Distance learning opportunities
The UNHCR reported that at the start of 2023, 110 million people were forcibly displaced worldwide. An increasing body of research demonstrates that, while access to primary and secondary education for displaced people has been prioritised, access to Higher Education (HE) remains limited, being described as a ‘broken pipeline’ for refugees (Dryden-Peterson and Giles, 2010) and a neglected aspect of education in emergencies (Connected Learning for Refugees, 2020).
The most recent data from the UNHCR shows that only 6% of the world’s refugees have access to HE, as compared with the figure of more than 40% for non-refugees. To attempt to redress this, the University of Leicester, along with many other education providers worldwide, has signed up to the UN’s 15by30 pledge, whereby organisations commit to increase this figure from 6% to 15% by 2030.
Distance Learning (DL) is an increasingly important way of creating access to higher education for forcibly displaced people, connecting people wherever they are in the world to accredited programmes and facilitating a global exchange of knowledge.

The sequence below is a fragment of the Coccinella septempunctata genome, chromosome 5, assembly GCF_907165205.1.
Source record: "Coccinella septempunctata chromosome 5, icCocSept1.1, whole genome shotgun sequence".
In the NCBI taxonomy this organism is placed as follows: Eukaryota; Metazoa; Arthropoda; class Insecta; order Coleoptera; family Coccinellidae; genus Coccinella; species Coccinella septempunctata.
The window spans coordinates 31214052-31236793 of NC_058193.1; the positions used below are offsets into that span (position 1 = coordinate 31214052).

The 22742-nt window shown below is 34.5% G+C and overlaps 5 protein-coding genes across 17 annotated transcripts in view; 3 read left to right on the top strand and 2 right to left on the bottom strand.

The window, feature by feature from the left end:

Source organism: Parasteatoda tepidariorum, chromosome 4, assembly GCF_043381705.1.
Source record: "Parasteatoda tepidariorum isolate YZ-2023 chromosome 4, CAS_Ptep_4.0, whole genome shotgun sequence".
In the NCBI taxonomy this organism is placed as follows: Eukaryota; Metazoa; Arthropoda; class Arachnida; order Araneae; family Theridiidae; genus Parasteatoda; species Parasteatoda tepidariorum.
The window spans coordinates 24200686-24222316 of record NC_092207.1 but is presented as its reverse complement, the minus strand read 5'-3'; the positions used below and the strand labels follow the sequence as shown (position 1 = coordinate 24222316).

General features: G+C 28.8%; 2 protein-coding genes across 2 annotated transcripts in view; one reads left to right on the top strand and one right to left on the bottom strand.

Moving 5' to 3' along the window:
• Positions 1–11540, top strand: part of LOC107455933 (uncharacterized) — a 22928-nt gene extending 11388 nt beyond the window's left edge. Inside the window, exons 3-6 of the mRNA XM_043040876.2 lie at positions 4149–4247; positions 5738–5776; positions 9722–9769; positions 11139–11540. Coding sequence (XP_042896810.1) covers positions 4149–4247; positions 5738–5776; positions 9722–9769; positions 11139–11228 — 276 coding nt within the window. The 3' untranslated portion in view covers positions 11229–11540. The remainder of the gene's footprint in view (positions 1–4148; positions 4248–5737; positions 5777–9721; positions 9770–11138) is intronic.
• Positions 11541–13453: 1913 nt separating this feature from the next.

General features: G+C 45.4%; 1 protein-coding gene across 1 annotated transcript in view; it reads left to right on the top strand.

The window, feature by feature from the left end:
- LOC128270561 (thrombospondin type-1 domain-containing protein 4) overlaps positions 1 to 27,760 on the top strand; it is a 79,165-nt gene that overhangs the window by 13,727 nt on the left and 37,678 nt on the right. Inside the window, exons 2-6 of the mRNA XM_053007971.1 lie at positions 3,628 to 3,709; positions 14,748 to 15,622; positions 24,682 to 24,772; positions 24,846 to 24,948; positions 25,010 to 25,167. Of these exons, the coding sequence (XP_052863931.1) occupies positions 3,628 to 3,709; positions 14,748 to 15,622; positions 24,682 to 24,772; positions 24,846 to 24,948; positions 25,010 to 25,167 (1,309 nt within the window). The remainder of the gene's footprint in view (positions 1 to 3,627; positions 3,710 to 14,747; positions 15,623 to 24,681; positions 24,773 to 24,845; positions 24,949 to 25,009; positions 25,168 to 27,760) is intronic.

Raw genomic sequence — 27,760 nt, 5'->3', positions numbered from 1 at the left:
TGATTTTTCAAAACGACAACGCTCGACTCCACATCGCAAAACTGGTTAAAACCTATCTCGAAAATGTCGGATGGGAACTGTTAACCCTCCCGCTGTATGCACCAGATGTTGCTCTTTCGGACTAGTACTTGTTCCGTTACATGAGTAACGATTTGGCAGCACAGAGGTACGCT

Since 2018 the School of History Politics and International Relations (HyPIR) has been offering a range of DL sanctuary scholarships for a number of its Master’s programmes, providing free access (i.e. fee waivers) to postgraduate education for students who have experienced forced displacement. This was the first such initiative by any university in the UK. These DL sanctuary scholarships have proved to be in high demand - in the four-year period from 2018 to 2022, 97 applications were received, and 29 scholarships were awarded.
HyPIR’s DL Master’s sanctuary scholarships were also the subject of doctoral research carried out by Dr Gabi Witthaus, and a corresponding paper entitled 'Refugees and Online Engagement in Higher Education: A Capabilitarian Model'. As part of this doctoral research, Gabi gathered a number of powerful student testimonials, including the following from a student who successfully completed the programme while based in the Dzaleka Refugee Camp in Malawi: